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Official Records of the Union and Confederate Armies, Chapter XXII: Operations in Kentucky, Tennessee, North Mississippi, North Alabama, and Southwest Virginia. March 4-June 10, 1862. (ed. Lieut. Col. Robert N. Scott), April 29-June 10, 1862.-advance upon and siege of Corinth, and pursuit of the Confederate forces to Guntown, Miss. (search)
ng this affair and witnessed the movement, which was admirably executed, all the officers and men keeping their places like real soldiers. Immediately throwing forward a strong line of skirmishers in front of each brigade, we found the enemy re-enforcing his front skirmishers, but the woods were so dense as completely to mask his operations. An irregular piece of cleared land lay immediately in front of General Denver's position, and extended obliquely to the left in front of and across Morgan Smith's and Veatch's brigades, which were posted on the right and left of the main Corinth road, looking directly south. For some time I was in doubt whether the artillery fire we had sustained had come from the enemy's fixed or field batteries, and intended to move forward at great hazard to ascertain the fact, when about 3 p. m. we were startled by the quick rattle of musketry along our whole picket line, followed by the cheers and yells of an attacking column of the enemy. Our artillery
ent during the affair, and witnessed the movement, which was admirably executed, all the officers and men keeping their places like real soldiers. Immediately throwing forward a line of skirmishers in front of each brigade, we found the enemy reenforcing his front skirmishers; but the woods were so dense as to completely mask his operations. An irregular piece of cleared land lay immediately in front of Gen. Denver's position, and extended obliquely to the left, in front of and across Morgan Smith's and Veatch's brigades, which were posted on the right and left of the main Corinth road, leading directly south. For some time I was in doubt whether the artillery fire we had sustained had come from the enemy's fixed or field-batteries, and intended to move forward at great hazard to ascertain the fact, when, about three P. M., we were startled by the quick rattle of musketry along our whole picket-line, followed by the cheers and yells of an attacking column of the enemy. Our arti
Comte de Paris, History of the Civil War in America. Vol. 4. (ed. Henry Coppee , LL.D.), Book II:—the siege of Chattanooga. (search)
rew, have promptly returned to the right bank to take more passengers. Thus Morgan Smith's division was soon collected on the opposite shore. The pontonniers likewirigade columns deployed on two lines at whole distances, advance en ├ęchelon. Morgan Smith, ahead on the left, moves along the Chickamauga; John Smith is in the centred in the rear, ready to face the enemy if he presents himself on that side. Morgan Smith arrives, without firing a gun, on the last slopes of Missionary Ridge, which posted at the entrance to the ravine, ready to support Ewing. On the left, Morgan Smith, leaving Lightburn behind him, has remaining, to approach the northern extre arrive about eleven o'clock in the rear of the Fifteenth corps. However, Morgan Smith, who forms Sherman's left, after having cleared the ravine and ascended verym to take a position on his left, between the summit of the hill occupied by Morgan Smith and the Chickamauga, near Boyce's Station. He also leaves the whole of Dav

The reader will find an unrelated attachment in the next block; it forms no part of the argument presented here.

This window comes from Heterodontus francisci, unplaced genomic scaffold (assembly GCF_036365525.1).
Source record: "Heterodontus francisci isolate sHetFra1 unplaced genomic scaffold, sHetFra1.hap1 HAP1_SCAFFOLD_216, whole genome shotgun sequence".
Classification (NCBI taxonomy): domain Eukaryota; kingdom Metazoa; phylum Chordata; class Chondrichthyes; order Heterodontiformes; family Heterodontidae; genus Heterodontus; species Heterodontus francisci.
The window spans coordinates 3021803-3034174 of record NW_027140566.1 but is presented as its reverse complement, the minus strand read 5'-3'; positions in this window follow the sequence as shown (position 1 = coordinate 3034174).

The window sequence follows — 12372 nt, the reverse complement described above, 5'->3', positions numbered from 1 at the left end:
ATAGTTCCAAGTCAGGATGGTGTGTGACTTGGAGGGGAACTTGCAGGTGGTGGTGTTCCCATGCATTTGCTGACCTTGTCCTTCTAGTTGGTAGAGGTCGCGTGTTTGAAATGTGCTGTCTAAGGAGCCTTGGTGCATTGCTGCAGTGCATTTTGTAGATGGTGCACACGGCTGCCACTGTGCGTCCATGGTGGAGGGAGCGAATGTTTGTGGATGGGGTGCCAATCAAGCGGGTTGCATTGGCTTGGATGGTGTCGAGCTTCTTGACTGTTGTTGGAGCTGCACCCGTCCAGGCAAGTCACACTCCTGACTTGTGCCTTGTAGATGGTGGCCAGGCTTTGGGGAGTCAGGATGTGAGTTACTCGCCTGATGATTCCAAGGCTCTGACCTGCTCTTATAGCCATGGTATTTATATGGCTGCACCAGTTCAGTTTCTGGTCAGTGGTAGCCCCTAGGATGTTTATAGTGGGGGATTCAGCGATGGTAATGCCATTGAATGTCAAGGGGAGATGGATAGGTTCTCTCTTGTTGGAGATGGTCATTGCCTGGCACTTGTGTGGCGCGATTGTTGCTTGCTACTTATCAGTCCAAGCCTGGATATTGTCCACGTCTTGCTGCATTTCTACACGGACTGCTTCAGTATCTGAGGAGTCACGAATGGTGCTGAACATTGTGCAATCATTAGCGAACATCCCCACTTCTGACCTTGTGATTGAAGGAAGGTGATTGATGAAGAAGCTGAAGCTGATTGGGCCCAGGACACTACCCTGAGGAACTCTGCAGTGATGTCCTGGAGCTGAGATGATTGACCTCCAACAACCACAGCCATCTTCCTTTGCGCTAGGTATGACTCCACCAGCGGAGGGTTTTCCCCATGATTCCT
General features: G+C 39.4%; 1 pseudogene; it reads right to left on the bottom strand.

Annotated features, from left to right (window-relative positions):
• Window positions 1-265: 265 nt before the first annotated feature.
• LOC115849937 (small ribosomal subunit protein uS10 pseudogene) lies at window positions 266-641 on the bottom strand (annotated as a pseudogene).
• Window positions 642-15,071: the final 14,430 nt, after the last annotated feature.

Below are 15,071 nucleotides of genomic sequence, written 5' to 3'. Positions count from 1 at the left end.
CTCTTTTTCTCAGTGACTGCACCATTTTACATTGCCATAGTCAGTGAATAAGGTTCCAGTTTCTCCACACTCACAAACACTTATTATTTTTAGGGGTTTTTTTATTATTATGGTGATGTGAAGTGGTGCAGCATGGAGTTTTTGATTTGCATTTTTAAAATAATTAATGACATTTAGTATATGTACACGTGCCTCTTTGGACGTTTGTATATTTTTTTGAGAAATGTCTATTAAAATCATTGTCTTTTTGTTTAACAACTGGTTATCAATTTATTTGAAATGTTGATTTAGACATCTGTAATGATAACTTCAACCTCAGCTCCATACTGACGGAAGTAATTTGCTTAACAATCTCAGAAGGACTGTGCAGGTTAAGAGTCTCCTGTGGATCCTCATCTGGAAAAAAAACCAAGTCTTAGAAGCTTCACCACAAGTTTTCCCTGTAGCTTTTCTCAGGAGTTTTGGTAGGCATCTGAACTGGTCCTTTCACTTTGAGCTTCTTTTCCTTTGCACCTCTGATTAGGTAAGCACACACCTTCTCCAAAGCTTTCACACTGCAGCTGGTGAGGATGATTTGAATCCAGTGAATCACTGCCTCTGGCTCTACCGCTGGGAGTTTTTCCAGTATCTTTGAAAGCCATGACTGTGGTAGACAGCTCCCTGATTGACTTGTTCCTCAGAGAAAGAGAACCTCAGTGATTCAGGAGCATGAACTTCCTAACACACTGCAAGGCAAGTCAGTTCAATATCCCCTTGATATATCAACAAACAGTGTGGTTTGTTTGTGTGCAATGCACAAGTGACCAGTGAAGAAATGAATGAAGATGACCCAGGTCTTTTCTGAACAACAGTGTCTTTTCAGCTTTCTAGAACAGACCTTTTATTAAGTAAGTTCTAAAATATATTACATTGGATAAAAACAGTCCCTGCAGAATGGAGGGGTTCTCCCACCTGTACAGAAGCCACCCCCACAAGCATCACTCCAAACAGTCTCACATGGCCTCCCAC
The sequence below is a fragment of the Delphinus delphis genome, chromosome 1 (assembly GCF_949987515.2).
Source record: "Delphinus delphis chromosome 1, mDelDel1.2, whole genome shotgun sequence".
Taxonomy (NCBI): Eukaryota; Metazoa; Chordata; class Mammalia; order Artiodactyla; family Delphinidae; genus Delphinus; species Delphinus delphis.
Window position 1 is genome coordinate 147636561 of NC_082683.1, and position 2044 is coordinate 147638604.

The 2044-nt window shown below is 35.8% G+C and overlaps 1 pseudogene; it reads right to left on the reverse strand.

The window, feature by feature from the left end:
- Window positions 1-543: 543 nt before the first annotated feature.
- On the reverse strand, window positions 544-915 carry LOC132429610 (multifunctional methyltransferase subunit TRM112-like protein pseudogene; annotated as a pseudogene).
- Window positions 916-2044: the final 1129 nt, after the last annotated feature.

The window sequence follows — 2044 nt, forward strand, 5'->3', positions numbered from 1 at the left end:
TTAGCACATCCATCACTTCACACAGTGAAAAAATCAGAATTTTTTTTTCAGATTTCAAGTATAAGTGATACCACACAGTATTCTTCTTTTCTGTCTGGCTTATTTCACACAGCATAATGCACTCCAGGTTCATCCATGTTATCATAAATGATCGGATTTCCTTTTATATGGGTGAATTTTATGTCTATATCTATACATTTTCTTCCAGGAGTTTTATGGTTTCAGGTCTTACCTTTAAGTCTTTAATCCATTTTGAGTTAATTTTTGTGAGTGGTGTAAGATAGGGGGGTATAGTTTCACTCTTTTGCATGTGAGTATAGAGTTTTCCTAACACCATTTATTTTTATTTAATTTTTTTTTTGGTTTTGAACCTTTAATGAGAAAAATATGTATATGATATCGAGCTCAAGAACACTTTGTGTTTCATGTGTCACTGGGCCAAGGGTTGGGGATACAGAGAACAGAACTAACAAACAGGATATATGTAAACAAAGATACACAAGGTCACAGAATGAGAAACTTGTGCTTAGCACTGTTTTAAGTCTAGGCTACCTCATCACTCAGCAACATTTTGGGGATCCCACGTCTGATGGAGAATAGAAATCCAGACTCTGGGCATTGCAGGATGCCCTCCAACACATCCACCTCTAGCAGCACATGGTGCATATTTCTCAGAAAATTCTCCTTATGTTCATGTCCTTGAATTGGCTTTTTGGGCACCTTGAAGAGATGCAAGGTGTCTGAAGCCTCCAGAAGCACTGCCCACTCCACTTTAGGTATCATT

s in the battle of Seven Pines and the seven days fight around Richmond; was next assigned to duty as Colonel of the 4th Virginia cavalry, and subsequently to a battery of artillery that gained distinction in the second battle of Manassas and at Sharpsburg. When a commander was needed for the defences of Vicksburg in the fall of 1862, President Davis sent him to defend the stronghold of Mississippi, having conferred upon him the rank of Brigadier General. he commanded at the battle of Chickasaw Bayou, above Vicksburg, where, in December, 1862, he whipped Sherman and Morgan Smith, who brought a large force against his heroic little band. At the battle of Baker's Creek he commanded a brigade of Georgians, and during the siege of Vicksburg held that portion of Stevenson's line so furiously assaulted on the 19th and 22d of May. Shortly after the surrender Gen. Lee was appointed to the rank of Major General, and assigned to the command of all the cavalry in the Mississippi Department.
isely and injudiciously. The fifteen wounded men are in the hospital, and are attended to by the surgeon of the Kearsage and by the surgeon of the Rappahannock, who came over from Paris yesterday. I have not yet seen them, but shall do so to-day, and by the next mail will give you much further particulars. Some of the paroled officers have gone to Paris to-day, and the men are walking about the streets. I met Captain Winslow last evening in company with the surgeon and purser Smith, at the American Consular Agent's. I am greatly indebted to all these gentlemen, and particularly to the purser, who has sat up with me nearly all night detailing the particulars which I have given you. The officers are of course in high spirits. Capt. Winslow is evidently as modest as he is brave and determined. He is a short, thick set, good natured looking man, of about fifty, and is looked upon by the people here as a great hero. Another strong letter from the Northwest--a L